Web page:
My point is that when, like when we got home, I am wrung out by the emotional depletion of dementia’s anxieties and confusions, the emptiness inside me blocks my access to my goals and motivation. I do not even have the psychic energy to look at the list of plans, goals, targets, and timelines for each day that I always have on my desk or on the kitchen counter. No urging to “be positive” or “get motivated” can result in a change of mood–I have already used up every bit of intellectual/emotional/psychic energy to just get this far into the day. Urgings to be more upbeat–whether from myself or Doña Quixote or Peter (goddess forbid!) only makes me angry and tearful. At times like this even the notion of trying to be positive is too much of a goal. I feel about my dementia like my blog friend Corrine Bayraktaroglu does about her cancer: “Cancer is not a gift, it is not a universal plan, it will not make me more spiritual, it does not make me appreciate life more (hello I already appreciated it and want to cling on to it). If optimism and cheerfulness are supposed to be a cure, then I wouldn’t have gotten cancer in the first flippin’ place. If eating healthy and being physically healthy with lots of exercise and cutting out sugar is supposed to prevent cancer, I wouldn’t have gotten cancer in the first flippin’ place.”
On this day, I don’t even look at my plan-for-the-day notes. It doesn’t even occur to me to look at them. All I can manage is to stumble downstairs to have a nap. I nap until dinner time. I have stress dreams, in one of which I am in a play of sorts. I am in a dressing room with a group of young women in sparkly leotards, but I am dressed in a Shakespearian queen’s cloak of heavy red velvet, complete with a hood. My whole body resists being in the play, but I am swept up in the activities and can’t get out. A sense of loyalty also prevents me from abandoning my role—whatever it is. I’m worried that I don’t know what I’m supposed to do and have not been given the lines I will be required to speak. We go onto the stage and I stand on the one side for a long time, trying to figure where I’m supposed to go. The audience looks at me. A sense of extreme awkwardness pervades the whole theatre. I have to make a decision, so I slowly walk toward the young women who by now seem to be in a boat such as those used on the Thames when the universities race against each other. I walk to the boat majestically, as if my hesitation and slowness are part of the play. I wake up a bit, turn on my side, plunge directly into a similar stressful situation.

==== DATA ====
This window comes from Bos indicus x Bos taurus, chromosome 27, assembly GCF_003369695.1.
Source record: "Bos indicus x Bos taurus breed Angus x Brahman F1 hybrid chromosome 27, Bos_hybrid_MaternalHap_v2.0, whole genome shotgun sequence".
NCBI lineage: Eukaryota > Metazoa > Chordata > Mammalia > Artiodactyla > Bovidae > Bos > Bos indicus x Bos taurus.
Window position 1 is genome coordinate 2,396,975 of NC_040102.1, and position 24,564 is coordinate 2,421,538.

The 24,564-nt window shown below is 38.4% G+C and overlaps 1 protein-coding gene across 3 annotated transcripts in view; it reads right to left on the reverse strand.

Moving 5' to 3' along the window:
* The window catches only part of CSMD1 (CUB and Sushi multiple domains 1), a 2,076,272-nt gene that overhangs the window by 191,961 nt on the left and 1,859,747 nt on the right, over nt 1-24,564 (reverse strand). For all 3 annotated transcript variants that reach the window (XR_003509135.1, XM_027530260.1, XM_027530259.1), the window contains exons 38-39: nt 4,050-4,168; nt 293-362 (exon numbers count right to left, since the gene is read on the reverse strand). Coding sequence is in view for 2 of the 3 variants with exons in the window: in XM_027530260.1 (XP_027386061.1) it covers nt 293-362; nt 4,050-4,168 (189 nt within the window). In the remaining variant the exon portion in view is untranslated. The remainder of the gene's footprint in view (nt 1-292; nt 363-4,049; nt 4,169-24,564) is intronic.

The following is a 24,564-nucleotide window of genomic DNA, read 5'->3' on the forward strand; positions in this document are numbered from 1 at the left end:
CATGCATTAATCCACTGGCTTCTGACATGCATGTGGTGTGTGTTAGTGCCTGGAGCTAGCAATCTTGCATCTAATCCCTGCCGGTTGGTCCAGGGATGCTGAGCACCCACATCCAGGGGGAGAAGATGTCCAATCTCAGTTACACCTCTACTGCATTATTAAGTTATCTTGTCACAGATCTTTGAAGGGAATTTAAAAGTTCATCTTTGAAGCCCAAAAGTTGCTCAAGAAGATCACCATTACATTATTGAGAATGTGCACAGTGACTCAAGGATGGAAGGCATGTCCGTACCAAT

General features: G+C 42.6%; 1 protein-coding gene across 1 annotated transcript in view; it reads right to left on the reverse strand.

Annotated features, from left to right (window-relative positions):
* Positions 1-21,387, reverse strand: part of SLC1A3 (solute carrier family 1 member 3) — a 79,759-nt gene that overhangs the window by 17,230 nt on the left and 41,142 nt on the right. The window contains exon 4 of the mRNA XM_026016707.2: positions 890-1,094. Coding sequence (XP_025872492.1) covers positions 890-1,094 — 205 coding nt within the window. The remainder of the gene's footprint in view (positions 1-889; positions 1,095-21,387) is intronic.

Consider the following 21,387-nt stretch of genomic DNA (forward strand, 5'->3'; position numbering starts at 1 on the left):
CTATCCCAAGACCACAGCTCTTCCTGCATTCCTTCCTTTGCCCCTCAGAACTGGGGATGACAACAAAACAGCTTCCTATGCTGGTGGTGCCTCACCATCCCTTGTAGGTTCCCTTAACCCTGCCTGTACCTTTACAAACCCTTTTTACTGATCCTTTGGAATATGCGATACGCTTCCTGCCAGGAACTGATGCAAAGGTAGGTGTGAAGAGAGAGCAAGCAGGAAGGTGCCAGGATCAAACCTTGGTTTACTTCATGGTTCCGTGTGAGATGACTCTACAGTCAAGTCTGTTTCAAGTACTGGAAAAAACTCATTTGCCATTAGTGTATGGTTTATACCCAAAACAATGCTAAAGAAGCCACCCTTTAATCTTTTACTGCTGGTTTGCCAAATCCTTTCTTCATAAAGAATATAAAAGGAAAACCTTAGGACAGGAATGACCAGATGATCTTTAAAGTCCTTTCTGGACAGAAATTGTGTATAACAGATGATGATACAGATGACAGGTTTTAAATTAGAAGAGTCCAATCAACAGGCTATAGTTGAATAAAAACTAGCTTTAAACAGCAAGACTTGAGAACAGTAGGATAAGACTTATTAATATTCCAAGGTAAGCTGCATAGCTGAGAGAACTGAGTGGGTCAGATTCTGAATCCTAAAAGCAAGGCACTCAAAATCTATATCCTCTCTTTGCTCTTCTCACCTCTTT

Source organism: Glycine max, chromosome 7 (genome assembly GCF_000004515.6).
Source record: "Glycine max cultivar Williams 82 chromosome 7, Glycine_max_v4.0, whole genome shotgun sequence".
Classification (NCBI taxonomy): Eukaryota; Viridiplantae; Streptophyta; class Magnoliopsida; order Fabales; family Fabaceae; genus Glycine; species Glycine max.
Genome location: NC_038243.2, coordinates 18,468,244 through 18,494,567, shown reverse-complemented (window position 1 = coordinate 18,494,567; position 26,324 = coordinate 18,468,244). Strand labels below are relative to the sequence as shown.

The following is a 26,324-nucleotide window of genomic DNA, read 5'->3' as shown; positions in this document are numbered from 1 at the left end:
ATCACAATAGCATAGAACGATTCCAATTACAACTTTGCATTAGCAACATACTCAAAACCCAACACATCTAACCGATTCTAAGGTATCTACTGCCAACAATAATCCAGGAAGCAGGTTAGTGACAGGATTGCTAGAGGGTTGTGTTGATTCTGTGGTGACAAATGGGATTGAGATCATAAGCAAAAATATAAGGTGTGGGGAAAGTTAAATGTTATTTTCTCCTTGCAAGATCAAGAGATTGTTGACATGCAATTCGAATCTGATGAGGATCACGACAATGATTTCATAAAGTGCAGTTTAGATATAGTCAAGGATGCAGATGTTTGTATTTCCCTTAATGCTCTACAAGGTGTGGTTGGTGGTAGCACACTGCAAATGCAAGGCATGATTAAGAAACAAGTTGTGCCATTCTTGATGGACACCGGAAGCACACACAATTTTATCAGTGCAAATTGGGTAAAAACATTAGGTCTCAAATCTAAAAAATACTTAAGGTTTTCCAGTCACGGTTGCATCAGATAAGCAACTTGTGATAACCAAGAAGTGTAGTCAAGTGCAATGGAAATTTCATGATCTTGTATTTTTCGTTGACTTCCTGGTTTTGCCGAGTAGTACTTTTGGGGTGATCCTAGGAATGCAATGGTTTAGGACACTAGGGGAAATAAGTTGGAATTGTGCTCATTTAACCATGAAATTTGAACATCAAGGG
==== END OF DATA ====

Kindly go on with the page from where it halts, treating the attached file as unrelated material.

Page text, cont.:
After dinner, I consult my to-do list. It makes me sick just to look at it. I go to bed early.
And so it continuous. Saturday becomes a series of naps plagued with dreams. In between are half-hearted attempts to do a task—any task: Get dressed. Read. Check my e-mail. But I’m too depleted. I can’t even bring myself to go downstairs. I have a nap on my side of our La-Z-Boy two-seater couch.
Doña Quixote: Abandon all hope ye who enter here.
I go to bed early.
On Sunday I am better. I ask Peter to take a photo of me. I dress in my Madonna tank top and purple shirt. I put the shirt on inside out. I stand where the light is right for my resident photographer, try to look pissed off. In some shots I manage, in others I burst into a grin at my and Peter’s silliness. It’s clear that dementia is nibbling away my inhibitions—I never before could bring myself to stage my own theatre of the absurd like this, even in my own back yard.
Peter is laughing, glad to have me back.
With a “hold it here ” and a “look-at-me” there,
Here a “hold,” there a “look,” everywhere a “hold-look.”
My dementia slinks away,
Doña Quixote: Next time won’t you sing with me?